January 3, 2007
U.S. efforts to improve the effectiveness and human rights performance of internal security forces have been partially successful in Afghanistan and El Salvador, but far less successful in Pakistan and Uzbekistan, according to a RAND Corporation study issued today.
In a report looking at the four nations, researchers concluded that assistance to states transitioning from authoritarian to democratic systems – such as Afghanistan and El Salvador – has been more effective in improving their internal security forces than assistance to governments that remain repressive, such as Pakistan and Uzbekistan.
The report suggests that the United States should rethink the type and amount of assistance it provides Pakistan's law enforcement agencies.
Despite American assistance, the study found that Pakistani security forces continue to inflict “highly draconian punishments such as home demolition, the seizure of businesses, and the forfeiture of other properties and assets.”
“We found little evidence that the United States has paid very much attention to human rights issues in its programs of security assistance to Pakistan,” said Olga Oliker, one of the two lead authors of the study. “Moreover, there is little evidence of improvement in Pakistan's accountability and human rights practices over the last five years.”
Since the Sept. 11, 2001 terrorist attacks, the United States has provided millions of dollars in internal security assistance to the four governments as part of the war on terrorism.
The RAND study examined whether U.S. assistance enhanced the ability of internal security forces in the four nations to counter security threats, increased their accountability, and improved their human rights records.
Researchers found that security, human rights and accountability were so deeply intertwined that countries' internal security forces should be judged on accountability to their citizens as well as on their ability to respond to security threats.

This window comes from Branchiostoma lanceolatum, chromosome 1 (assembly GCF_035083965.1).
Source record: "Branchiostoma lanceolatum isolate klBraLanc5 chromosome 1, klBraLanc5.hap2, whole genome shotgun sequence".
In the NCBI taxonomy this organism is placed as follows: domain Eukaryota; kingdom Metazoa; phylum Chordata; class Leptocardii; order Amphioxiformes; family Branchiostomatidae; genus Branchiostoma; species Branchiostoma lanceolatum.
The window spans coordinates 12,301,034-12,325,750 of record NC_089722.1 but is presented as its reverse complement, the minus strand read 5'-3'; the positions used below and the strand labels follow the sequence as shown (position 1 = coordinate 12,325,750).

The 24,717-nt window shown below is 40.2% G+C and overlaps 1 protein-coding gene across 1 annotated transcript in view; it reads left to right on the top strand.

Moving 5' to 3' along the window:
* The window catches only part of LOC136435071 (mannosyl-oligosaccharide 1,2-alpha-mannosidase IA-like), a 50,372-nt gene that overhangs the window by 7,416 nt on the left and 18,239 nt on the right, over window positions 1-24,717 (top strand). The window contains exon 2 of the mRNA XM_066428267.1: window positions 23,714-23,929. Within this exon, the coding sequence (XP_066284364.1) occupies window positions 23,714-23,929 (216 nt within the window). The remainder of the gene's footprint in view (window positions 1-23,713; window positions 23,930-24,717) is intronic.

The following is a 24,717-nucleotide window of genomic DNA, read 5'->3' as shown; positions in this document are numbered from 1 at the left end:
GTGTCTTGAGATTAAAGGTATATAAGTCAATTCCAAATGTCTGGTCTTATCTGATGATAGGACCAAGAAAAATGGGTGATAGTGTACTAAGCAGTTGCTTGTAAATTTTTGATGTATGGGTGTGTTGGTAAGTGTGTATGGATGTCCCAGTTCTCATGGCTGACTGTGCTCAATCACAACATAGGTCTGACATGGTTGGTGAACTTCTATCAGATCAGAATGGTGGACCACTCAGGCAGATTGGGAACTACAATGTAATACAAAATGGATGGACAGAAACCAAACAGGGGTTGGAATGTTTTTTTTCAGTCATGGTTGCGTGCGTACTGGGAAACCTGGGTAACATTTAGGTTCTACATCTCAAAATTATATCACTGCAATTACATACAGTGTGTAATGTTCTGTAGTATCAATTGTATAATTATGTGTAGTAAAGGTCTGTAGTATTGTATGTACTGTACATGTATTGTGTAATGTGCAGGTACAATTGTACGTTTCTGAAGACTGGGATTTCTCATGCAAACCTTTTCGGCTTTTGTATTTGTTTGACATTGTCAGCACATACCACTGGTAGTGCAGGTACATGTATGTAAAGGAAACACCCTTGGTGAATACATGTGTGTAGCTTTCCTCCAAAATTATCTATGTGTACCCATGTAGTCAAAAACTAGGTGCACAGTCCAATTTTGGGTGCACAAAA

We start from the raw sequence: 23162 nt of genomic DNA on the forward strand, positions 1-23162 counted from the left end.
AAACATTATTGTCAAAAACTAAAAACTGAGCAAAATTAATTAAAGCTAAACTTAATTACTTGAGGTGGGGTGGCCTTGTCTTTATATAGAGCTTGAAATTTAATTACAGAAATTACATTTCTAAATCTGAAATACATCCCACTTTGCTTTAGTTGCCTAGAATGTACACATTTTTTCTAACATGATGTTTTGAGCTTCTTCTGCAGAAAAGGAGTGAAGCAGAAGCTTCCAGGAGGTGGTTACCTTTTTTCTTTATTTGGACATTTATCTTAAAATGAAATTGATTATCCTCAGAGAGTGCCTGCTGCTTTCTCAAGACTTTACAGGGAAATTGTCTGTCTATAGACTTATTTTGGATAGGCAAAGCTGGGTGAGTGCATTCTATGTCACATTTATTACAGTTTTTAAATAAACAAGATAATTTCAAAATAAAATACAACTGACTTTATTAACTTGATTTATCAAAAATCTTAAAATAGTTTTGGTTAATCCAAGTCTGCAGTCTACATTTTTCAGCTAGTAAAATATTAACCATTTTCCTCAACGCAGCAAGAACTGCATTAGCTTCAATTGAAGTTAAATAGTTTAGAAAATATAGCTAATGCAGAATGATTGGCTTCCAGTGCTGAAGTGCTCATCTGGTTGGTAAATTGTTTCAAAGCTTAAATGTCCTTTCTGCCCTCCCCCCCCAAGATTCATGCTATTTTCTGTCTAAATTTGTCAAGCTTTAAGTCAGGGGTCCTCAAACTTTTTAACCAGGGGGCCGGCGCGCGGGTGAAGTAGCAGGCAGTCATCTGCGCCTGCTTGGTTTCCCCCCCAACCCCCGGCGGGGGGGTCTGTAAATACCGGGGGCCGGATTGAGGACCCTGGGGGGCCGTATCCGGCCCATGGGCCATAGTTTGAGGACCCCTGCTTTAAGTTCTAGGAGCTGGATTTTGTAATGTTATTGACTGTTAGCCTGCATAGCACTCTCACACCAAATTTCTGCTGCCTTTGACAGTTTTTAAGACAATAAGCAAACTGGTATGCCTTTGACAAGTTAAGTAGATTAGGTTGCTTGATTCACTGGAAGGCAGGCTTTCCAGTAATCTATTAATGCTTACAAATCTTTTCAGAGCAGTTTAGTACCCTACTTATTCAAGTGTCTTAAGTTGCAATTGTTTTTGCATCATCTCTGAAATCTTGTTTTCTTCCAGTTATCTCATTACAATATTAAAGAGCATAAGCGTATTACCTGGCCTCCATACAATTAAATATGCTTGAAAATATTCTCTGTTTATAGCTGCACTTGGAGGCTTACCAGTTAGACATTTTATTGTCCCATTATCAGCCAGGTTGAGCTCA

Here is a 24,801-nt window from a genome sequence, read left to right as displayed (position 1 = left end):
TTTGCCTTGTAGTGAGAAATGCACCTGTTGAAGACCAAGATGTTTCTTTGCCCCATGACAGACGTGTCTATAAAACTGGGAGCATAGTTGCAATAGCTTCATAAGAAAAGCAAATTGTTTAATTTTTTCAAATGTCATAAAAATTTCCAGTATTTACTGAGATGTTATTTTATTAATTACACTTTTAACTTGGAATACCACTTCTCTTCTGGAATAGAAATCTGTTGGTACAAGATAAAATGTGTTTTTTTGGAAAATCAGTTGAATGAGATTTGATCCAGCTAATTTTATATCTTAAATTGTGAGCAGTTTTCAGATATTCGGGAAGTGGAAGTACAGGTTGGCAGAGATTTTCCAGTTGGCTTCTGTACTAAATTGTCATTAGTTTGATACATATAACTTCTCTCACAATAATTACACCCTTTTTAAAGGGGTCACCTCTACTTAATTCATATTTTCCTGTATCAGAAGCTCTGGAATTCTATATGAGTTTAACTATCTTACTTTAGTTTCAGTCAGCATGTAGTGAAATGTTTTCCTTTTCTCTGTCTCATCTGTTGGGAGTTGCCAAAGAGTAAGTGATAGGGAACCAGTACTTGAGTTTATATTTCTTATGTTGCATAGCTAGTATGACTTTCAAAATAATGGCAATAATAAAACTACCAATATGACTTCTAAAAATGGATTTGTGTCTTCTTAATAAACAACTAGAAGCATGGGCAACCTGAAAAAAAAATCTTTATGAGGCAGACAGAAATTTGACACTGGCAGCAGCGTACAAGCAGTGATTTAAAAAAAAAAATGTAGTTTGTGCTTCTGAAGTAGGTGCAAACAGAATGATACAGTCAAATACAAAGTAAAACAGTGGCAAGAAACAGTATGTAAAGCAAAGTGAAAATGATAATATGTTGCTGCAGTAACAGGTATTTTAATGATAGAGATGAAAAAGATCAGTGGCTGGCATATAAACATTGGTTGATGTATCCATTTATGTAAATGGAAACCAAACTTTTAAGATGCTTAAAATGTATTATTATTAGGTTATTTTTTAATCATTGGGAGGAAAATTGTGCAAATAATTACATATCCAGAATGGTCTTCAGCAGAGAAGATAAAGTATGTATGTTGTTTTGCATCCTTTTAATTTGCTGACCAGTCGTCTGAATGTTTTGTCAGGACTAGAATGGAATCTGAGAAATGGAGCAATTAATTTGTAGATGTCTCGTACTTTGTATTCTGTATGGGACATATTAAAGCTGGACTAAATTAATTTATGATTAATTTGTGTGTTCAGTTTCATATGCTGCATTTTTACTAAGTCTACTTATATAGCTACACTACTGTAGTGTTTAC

“Improving the human rights practices of police and other security forces is just as important as improving their performance against terrorist and criminal groups,” said Seth Jones, the other lead author of the study.
The study concludes that post-conflict environments are frequently the most conducive for changing the system and culture of internal security organizations, because they provide a window of opportunity for rebuilding existing security forces or building new ones from scratch.
Regimes emerging after a conflict also are more likely to allow external actors such as the United States and the United Nations more leverage with their senior officials and managers, according to the study by RAND, a nonprofit research organization.
In Afghanistan, for example, the United States was able to help improve the accountability and human rights practices of Afghan police forces because it had leverage in building a new Afghan National Police and Ministry of Interior. While significant problems remain, the researchers found that Taliban and warlord militias are responsible for the vast majority of human rights abuses.
However, the RAND report cautions that despite the progress made in building institutions and accountability in Afghanistan, “there is little evidence of an improvement in the effectiveness of Afghan internal security forces,” especially in light of an increasingly violent insurgency in the south and east.